There are a whole range of funny videos on the internet of dogs apparently watching TV and paying attention to what is going on on the screen-such as if they are watching a tennis ball, following a face, or responding to the sight of another dog barking!
Some people too like to leave the TV (or radio) on for their dogs when they are out, to provide some reassuring background noise in order to soothe dogs that may become fretful when they are first left alone, or to provide a substitute for company.
However, while many dog owners will tell you that their dogs will actively watch TV and/or will not settle down without it, something else that naturally occurs to many people with TV-loving dogs is whether or not they really know what is going on on the screen, and if dogs engage with the shows they are watching.
For instance, can they recognise the sight or sound of their favourite actor, and do they get nervous, tense or scared when watching a horror film or a thriller? In this article, we will attempt to answer these questions, and determine what is actually going on when a dog is watching TV or apparently reacting to the screen. Read on to learn more.
If you have ever brought a puppy home from a breeder that didn’t watch TV or adopted an adult dog who was not used to the concept, you will probably have observed some funny reactions from your dog the first couple of times you turned the TV on.
At first, many dogs are surprised by the sound of voices and other things coming from an unknown source, and of course, movement on the screen may catch their eyes, particularly if it is repetitive (such as if you are playing a computer game) or very clear, such as if it is the only thing moving on the screen.
However, dogs generally get used to the TV very quickly and while we can never be sure what it is they are making of the sounds and movements coming from the box, they certainly seem to take it in their strides.
Dogs do not have the same range of colour vision as we do, seeing in a range of blue and yellow hues, and so other colours on the screen will tend to blend and become indistinct. If your dog seems to be watching something particularly closely, is there a lot of blue and yellow on screen? This may explain it!
Additionally, dogs are better at spotting movement than still objects, and so gaming and watching sports may well seem to be your dog’s favourite pastimes when it comes to watching the box.
In terms of the sounds that come from the TV, this is often what will confuse your dog the most when they are new to the concept, and you might spot them stalking around to the back of your device to see where the people are hiding! However, as mentioned, they tend to get to grips with this and accept it as normal very quickly.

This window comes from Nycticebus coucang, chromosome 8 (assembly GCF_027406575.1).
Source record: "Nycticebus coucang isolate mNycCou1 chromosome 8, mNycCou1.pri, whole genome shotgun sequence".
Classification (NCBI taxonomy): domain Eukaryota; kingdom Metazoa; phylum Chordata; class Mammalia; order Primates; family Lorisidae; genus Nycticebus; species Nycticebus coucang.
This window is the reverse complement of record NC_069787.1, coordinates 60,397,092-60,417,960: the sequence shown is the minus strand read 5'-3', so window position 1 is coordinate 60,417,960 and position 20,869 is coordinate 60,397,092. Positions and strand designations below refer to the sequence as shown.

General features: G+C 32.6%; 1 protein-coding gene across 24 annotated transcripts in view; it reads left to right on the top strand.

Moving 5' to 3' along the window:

When the sound from the TV is largely comprised of music and voices, your dog will probably write this off as background noise, unless something in particular gets their attention! However, if something on the TV stands out for them (this will commonly be another dog barking) they might well perk up a little and show an interest, or bark back!
Additionally, it is entirely possible that your dog might have a favourite actor if they like the sound of someone’s voice-either because they find it soothing, funny, or because it reminds them of something or someone. If this is the case, your dog may well react to the tone and nuance of the actor’s voice, and respond accordingly when they act out different activities. However, this is largely based on the audio input, and not watching the screen itself.
There are some noises that dogs find strange, unnerving or funny-often, the sounds of specific music notes or instruments, sound effects and so on. This may be because dogs don’t hear such sounds very often, and/or because they fall partially within the sound register that only dogs can hear.
Horror movies and thrillers use a wide variety of different plot devices to get the audience invested in what is going on on the screen, and keep viewers engaged and at the edge of their seats!
The music or sound effects are a hugely integral part of this, and tense situations, fearful events and horror will generally be accompanied by suitable music that may be dramatic, off-kilter, or otherwise slightly unsettling to listen to.
Spikes in the music, bangs, shocks and so on are all designed to get the audience on the edge of their seats-and some dogs will feel the same way! Again, bear in mind the types of sounds that may be higher up the register and so, sound different to your dog.
Also, dogs that tend to dislike loud noises, bangs and so on in real life-such as those that are scared of fireworks-are also more likely to react to similar stimulus on the screen.
If you are watching a horror film or something else suspenseful with your dog in the room, your dog may ignore it altogether, or go one of two ways… They might take the opportunity to snuffle up all of the popcorn that is jumping out of your bowl, or they may tuck their tail between their legs and hide under the blanket alongside of you!
Your dog will of course pick up your mood, responses and mental state when you are in close quarters, as well as smelling the changes in body chemistry that accompanies this-and so the chances are, your dog is just catching your mood!